Terminal High-Altitude Area Defense (THAAD): This land-based system is designed to shoot down threats as they descend from outer space into the upper atmosphere. A Raytheon-built AN/TPY-2 radar detects the threat launch, then guides them toward their targets.

Patriot: This short-range system uses a truck-size radar and launcher. It can fire either the Guided Enhanced Missile (GEM-T), which carries an explosive charge, or the Patriot Advanced Capability-3 (PAC-3) missile, which destroys threats by slamming into them. A new version of the PAC-3 missile, known as the Missile Segment Enhancement, adds a more powerful motor and larger fins.

The Patriot can also defend against aircraft and cruise missiles. Twelve countries use the Patriot system.

Hawk XXI: A short-range system used by 17 nations, the Hawk XXI can defend against aircraft, cruise missiles and tactical ballistic missiles. It works seamlessly with the Patriot or NASAMS systems.

National Advanced Surface-to-Air Missile System: NASAMS can fire three different Raytheon missiles: the Evolved Sea Sparrow Missile, the AMRAAM and the AIM-9X.

The SM-3 kill vehicle destroys targets through the sheer force of impact.

4 Answers

  • 6 years ago
    Favorite Answer

    Sorry, other then the title, I seem to have missed the question, but I will answer the best I can while ignoring all of the text.

    A "missile shield" is more or less a misnomer. There really is no such thing, and any claims for such are for political or propaganda purposes. A missile shield is impossible, because it is impossible to place enough launch systems and missiles in place to stop everything that is inbound.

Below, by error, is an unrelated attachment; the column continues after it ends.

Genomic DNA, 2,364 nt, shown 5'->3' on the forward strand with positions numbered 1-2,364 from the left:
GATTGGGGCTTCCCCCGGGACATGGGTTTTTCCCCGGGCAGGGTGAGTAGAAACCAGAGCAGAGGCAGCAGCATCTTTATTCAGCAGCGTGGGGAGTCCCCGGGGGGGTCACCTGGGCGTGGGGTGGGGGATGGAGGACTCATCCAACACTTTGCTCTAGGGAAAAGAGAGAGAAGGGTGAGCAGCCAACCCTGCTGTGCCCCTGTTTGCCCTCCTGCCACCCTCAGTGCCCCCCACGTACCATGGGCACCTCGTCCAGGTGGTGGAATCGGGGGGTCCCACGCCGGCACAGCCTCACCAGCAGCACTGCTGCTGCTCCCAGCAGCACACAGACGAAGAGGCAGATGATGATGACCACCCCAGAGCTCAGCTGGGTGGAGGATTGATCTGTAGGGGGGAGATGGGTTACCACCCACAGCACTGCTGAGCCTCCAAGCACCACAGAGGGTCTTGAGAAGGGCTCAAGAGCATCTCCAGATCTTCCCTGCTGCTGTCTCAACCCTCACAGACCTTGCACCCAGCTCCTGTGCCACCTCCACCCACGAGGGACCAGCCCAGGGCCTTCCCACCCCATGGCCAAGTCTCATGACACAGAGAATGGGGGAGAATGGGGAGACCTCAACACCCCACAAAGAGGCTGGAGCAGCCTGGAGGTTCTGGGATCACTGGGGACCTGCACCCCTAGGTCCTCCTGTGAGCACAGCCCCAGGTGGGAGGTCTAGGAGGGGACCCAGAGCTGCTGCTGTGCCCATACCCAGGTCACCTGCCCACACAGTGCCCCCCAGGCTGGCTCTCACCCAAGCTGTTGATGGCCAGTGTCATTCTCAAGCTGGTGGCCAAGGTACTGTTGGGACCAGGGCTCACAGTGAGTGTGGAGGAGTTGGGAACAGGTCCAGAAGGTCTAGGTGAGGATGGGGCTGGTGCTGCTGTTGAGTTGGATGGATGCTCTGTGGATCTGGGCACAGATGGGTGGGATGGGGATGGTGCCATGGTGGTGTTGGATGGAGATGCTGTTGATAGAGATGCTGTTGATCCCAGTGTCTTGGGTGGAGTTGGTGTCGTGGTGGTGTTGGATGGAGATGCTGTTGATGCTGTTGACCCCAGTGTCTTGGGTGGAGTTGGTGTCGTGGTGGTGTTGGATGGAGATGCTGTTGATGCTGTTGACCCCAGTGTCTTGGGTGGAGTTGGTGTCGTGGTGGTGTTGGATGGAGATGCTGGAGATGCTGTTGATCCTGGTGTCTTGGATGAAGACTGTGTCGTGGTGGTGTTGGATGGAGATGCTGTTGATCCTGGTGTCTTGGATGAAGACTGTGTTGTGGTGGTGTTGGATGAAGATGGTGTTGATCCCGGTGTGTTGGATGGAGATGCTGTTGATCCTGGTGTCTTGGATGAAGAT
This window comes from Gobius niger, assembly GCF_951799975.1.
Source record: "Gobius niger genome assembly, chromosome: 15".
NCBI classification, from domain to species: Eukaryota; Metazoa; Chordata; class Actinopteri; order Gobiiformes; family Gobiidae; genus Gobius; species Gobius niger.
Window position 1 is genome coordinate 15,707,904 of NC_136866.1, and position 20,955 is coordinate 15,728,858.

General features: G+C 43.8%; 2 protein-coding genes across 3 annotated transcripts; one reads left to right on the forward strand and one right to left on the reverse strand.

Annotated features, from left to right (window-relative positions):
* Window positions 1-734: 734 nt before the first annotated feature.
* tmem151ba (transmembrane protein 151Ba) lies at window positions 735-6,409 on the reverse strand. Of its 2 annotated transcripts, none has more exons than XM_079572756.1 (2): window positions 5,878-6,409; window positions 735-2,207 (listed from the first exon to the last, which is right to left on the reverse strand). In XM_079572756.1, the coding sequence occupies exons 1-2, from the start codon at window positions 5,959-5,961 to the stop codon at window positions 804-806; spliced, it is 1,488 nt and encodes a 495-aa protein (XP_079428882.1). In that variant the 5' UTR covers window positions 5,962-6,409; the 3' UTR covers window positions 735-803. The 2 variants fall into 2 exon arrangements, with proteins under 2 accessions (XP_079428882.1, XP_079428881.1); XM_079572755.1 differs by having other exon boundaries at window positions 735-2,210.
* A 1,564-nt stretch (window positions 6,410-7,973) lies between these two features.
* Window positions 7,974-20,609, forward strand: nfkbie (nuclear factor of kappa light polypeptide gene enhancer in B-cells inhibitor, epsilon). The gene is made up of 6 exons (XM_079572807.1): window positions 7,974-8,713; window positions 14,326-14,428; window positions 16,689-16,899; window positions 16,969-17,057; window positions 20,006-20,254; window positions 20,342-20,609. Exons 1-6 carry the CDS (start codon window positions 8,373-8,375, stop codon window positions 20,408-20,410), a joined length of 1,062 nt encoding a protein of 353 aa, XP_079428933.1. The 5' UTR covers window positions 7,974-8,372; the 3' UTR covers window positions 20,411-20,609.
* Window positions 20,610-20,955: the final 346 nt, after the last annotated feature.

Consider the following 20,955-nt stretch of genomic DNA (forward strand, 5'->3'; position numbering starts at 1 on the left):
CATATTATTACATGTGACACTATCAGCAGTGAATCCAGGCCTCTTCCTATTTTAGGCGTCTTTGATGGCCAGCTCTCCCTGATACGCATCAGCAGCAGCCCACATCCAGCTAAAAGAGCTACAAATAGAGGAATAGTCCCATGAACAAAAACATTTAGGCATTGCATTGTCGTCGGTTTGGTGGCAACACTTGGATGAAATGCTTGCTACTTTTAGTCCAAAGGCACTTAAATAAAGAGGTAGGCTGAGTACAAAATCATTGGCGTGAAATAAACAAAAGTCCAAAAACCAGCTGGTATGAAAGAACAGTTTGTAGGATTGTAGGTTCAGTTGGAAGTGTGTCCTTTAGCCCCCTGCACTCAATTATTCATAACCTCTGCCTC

The best we can hope for is to place them where missiles are most likely to land, major political and industrial centers, and military bases. But if somebody really wants to nuke Memphis TN, there is not much we can do to stop them.

    The biggest reason why we do not have a "missile shield" is simply expense and internal politics. Sure, we COULD place a couple of batteries of PATRIOT missiles in each major city in the country, but this would be so expensive that it would bankrupt the country.

    The systems like mid-phase and the other systems based in Alaska and California are still in testing, and are nowhere near ready for actual deployment. And if they ever are, they will require huge expense and construction efforts to build their permanent launch sites.

    Also this is not really done because there is no real reason to. The Cold War ended in 1992, and the threat from ICBMs is practically nothing. We keep testing and developing new systems in the event they are ever needed, but there is no reason to build more then a few of any system that is not portable (like PATRIOT and THAAD).

    Source(s): 10 years USMC 7 years US Army 5 years Air Defense Artillery (PATRIOT)
    • wysakre6 years agoReport

      yeah, no respect i think he sees that, and it is good.

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  • 6 years ago

    If after Iran gets nuclear weapons they launch several at the United States, we could probably stop them but if Russia or China launched a nuclear attack on the United States there would be no way to completely stop it

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  • 6 years ago

    Holy wall of text, Batman.

    And the answer is yes, although your definition of "effective" factors into that.

    Source(s): Active-duty Navy
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  • Anonymous
    6 years ago

    They do unless China, Russia, Iran, and Other countries launch at the same time.

    Source(s): "I DON'T CARE"